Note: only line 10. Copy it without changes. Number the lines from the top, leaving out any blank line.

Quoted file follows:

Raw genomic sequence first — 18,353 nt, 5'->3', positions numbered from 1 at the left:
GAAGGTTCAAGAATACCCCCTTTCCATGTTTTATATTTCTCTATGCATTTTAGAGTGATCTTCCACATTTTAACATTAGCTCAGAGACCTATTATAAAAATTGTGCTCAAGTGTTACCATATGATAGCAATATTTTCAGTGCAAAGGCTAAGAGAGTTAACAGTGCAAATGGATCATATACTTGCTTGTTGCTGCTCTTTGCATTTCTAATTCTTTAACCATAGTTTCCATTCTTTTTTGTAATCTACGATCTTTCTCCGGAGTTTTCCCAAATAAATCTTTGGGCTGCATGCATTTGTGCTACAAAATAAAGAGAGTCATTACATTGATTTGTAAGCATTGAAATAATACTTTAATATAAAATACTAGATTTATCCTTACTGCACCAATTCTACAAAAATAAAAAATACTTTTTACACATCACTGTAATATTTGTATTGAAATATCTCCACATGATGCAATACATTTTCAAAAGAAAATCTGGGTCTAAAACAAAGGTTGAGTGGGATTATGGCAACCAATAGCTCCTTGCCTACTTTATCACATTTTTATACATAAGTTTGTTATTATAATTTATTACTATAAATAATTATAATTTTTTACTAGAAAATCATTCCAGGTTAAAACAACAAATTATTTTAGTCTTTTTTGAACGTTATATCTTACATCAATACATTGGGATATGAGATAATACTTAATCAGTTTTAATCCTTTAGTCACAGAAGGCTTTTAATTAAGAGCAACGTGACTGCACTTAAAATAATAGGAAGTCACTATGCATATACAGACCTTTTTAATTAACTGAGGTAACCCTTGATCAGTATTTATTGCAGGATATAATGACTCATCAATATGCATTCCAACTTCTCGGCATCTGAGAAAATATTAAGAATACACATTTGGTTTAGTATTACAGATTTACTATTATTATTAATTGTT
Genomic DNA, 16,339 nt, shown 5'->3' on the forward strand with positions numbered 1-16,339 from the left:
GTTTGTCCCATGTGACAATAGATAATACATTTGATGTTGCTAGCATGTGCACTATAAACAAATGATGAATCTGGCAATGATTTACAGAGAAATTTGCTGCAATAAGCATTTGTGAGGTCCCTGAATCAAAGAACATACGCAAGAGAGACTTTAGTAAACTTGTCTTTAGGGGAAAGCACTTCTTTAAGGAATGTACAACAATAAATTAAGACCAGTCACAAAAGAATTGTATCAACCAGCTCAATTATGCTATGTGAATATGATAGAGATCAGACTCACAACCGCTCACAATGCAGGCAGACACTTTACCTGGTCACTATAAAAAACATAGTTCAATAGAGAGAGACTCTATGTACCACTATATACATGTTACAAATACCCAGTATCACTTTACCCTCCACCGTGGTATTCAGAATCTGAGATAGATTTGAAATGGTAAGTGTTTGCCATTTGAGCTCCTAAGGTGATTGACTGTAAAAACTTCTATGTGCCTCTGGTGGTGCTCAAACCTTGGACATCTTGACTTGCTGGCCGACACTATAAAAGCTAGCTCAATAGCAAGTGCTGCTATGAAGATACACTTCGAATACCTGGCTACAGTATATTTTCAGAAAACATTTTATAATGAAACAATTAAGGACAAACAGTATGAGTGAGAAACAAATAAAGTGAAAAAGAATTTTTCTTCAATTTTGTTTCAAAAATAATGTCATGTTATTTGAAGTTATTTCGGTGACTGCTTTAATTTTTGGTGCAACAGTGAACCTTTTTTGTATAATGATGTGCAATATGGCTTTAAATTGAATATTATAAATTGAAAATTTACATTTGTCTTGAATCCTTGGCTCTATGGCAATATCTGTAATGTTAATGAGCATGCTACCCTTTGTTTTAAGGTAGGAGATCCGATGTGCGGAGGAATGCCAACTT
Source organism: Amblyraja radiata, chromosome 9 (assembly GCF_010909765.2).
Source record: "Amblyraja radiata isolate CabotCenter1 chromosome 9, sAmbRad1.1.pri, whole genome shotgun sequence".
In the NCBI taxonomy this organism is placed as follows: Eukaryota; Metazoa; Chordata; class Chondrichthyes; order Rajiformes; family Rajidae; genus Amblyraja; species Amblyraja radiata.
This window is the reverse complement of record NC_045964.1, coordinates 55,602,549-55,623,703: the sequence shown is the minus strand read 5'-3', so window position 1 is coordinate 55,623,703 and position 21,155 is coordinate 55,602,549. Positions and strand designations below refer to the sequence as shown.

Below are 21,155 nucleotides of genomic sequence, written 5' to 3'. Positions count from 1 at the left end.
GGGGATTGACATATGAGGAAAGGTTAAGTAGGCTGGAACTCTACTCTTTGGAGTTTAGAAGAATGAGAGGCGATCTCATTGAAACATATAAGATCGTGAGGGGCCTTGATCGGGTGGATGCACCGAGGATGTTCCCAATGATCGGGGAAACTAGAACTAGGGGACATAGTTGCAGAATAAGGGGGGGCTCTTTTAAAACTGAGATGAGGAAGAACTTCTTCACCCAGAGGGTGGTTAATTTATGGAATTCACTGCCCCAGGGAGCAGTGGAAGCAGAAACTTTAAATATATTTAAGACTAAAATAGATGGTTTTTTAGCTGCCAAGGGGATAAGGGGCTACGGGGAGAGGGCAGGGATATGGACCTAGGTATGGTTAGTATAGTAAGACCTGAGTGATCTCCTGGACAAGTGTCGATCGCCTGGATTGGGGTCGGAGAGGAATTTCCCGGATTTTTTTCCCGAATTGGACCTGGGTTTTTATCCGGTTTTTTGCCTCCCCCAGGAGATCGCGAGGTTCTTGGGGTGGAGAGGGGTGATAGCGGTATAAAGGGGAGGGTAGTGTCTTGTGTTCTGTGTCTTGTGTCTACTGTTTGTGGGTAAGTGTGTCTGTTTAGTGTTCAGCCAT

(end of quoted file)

GGGGATTGACATATGAGGAAAGGTTAAGTAGGCTGGAACTCTACTCTTTGGAGTTTAGAAGAATGAGAGGCGATCTCATTGAAACATATAAGATCGTGAGGGGCCTTGATCGGGTGGATGCACCGAGGATGTTCCCAATGATCGGGGAAACTAGAACTAGGGGACATAGTTGCAGAATAAGGGGGGGCTCTTTTAAAACTGAGATGAGGAAGAACTTCTTCACCCAGAGGGTGGTTAATTTATGGAATTCACTGCCCCAGGGAGCAGTGGAAGCAGAAACTTTAAATATATTTAAGACTAAAATAGATGGTTTTTTAGCTGCCAAGGGGATAAGGGGCTACGGGGAGAGGGCAGGGATATGGACCTAGGTATGGTTAGTATAGTAAGACCTGAGTGATCTCCTGGACAAGTGTCGATCGCCTGGATTGGGGTCGGAGAGGAATTTCCCGGATTTTTTTCCCGAATTGGACCTGGGTTTTTATCCGGTTTTTTGCCTCCCCCAGGAGATCGCGAGGTTCTTGGGGTGGAGAGGGGTGATAGCGGTATAAAGGGGAGGGTAGTGTCTTGTGTTCTGTGTCTTGTGTCTACTGTTTGTGGGTAAGTGTGTCTGTTTAGTGTTCAGCCAT